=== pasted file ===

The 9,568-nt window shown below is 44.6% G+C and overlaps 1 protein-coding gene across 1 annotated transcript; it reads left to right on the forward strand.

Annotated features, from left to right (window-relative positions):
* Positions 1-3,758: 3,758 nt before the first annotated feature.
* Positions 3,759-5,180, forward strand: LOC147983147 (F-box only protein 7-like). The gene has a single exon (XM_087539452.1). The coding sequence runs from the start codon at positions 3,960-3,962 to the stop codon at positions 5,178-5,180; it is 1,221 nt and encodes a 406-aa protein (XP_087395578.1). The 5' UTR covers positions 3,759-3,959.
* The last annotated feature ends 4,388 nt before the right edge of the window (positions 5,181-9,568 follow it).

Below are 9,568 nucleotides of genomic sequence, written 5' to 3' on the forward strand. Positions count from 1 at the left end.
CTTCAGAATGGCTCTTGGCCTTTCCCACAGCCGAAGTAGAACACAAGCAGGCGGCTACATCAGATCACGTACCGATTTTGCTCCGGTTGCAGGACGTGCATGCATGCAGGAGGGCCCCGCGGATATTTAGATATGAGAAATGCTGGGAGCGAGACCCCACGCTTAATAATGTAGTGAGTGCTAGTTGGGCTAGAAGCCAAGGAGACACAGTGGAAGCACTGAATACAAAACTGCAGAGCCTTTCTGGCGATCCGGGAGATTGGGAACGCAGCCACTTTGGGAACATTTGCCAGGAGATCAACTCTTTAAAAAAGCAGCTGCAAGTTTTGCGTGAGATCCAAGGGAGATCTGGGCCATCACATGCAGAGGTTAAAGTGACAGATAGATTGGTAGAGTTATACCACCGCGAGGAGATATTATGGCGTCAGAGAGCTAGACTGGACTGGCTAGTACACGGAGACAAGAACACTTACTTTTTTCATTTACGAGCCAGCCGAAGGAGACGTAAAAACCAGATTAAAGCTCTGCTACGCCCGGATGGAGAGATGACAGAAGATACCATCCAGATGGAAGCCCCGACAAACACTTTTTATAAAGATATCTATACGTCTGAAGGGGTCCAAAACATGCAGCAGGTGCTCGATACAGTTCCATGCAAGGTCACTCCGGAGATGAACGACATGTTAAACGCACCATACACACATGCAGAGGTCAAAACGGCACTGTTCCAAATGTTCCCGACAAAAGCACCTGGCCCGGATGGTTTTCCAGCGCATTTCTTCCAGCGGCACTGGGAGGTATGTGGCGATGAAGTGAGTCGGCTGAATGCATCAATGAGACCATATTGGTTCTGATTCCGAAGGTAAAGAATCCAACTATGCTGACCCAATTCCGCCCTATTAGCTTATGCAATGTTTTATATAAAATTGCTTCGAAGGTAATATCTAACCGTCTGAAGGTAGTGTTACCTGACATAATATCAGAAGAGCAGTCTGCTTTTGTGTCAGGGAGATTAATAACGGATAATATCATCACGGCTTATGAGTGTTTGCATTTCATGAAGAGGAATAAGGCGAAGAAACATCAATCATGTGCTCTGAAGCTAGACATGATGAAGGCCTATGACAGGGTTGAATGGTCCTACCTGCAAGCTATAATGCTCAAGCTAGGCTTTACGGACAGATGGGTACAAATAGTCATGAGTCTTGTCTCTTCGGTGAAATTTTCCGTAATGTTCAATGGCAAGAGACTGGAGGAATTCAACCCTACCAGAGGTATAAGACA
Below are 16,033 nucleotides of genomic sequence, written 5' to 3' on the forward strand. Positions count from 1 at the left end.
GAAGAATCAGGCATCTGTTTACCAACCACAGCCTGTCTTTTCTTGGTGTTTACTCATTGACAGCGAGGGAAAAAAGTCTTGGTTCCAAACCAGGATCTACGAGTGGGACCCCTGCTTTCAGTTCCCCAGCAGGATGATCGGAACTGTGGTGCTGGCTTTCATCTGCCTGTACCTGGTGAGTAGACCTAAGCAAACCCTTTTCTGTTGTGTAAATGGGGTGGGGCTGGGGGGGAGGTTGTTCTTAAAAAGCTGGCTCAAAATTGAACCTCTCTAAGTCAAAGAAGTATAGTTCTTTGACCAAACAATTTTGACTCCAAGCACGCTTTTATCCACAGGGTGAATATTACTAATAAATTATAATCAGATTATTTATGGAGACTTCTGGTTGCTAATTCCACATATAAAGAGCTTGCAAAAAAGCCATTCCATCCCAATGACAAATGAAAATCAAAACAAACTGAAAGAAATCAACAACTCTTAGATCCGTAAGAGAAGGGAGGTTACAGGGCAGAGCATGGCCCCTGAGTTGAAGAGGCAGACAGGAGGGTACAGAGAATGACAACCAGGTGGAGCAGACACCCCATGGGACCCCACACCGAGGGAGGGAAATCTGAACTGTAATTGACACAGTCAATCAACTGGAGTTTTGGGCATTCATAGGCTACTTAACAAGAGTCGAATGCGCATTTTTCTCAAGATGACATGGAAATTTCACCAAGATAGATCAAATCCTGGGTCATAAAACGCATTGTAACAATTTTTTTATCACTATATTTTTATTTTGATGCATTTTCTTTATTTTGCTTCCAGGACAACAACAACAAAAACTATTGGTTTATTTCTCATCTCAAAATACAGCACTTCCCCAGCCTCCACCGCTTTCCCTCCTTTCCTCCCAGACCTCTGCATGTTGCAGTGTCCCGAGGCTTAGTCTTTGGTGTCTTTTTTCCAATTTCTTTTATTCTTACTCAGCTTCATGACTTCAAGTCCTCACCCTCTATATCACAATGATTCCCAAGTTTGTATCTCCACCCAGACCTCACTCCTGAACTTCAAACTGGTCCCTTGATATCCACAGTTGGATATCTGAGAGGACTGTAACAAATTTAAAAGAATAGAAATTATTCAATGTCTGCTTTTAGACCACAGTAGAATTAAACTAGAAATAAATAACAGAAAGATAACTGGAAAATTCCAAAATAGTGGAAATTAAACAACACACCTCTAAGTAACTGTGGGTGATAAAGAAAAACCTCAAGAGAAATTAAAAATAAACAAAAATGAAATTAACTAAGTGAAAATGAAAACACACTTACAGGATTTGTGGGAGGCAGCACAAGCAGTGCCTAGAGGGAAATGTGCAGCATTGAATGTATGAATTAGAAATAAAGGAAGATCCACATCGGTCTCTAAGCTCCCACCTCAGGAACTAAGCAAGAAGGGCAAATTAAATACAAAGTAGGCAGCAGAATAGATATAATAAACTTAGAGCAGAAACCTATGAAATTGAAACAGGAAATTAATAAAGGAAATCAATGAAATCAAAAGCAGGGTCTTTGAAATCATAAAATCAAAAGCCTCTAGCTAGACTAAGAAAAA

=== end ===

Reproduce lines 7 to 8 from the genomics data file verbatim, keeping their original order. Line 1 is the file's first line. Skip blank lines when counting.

CTTCAGAATGGCTCTTGGCCTTTCCCACAGCCGAAGTAGAACACAAGCAGGCGGCTACATCAGATCACGTACCGATTTTGCTCCGGTTGCAGGACGTGCATGCATGCAGGAGGGCCCCGCGGATATTTAGATATGAGAAATGCTGGGAGCGAGACCCCACGCTTAATAATGTAGTGAGTGCTAGTTGGGCTAGAAGCCAAGGAGACACAGTGGAAGCACTGAATACAAAACTGCAGAGCCTTTCTGGCGATCCGGGAGATTGGGAACGCAGCCACTTTGGGAACATTTGCCAGGAGATCAACTCTTTAAAAAAGCAGCTGCAAGTTTTGCGTGAGATCCAAGGGAGATCTGGGCCATCACATGCAGAGGTTAAAGTGACAGATAGATTGGTAGAGTTATACCACCGCGAGGAGATATTATGGCGTCAGAGAGCTAGACTGGACTGGCTAGTACACGGAGACAAGAACACTTACTTTTTTCATTTACGAGCCAGCCGAAGGAGACGTAAAAACCAGATTAAAGCTCTGCTACGCCCGGATGGAGAGATGACAGAAGATACCATCCAGATGGAAGCCCCGACAAACACTTTTTATAAAGATATCTATACGTCTGAAGGGGTCCAAAACATGCAGCAGGTGCTCGATACAGTTCCATGCAAGGTCACTCCGGAGATGAACGACATGTTAAACGCACCATACACACATGCAGAGGTCAAAACGGCACTGTTCCAAATGTTCCCGACAAAAGCACCTGGCCCGGATGGTTTTCCAGCGCATTTCTTCCAGCGGCACTGGGAGGTATGTGGCGATGAAGTGAGTCGGCTGAATGCATCAATGAGACCATATTGGTTCTGATTCCGAAGGTAAAGAATCCAACTATGCTGACCCAATTCCGCCCTATTAGCTTATGCAATGTTTTATATAAAATTGCTTCGAAGGTAATATCTAACCGTCTGAAGGTAGTGTTACCTGACATAATATCAGAAGAGCAGTCTGCTTTTGTGTCAGGGAGATTAATAACGGATAATATCATCACGGCTTATGAGTGTTTGCATTTCATGAAGAGGAATAAGGCGAAGAAACATCAATCATGTGCTCTGAAGCTAGACATGATGAAGGCCTATGACAGGGTTGAATGGTCCTACCTGCAAGCTATAATGCTCAAGCTAGGCTTTACGGACAGATGGGTACAAATAGTCATGAGTCTTGTCTCTTCGGTGAAATTTTCCGTAATGTTCAATGGCAAGAGACTGGAGGAATTCAACCCTACCAGAGGTATAAGACA
Below are 16,033 nucleotides of genomic sequence, written 5' to 3' on the forward strand. Positions count from 1 at the left end.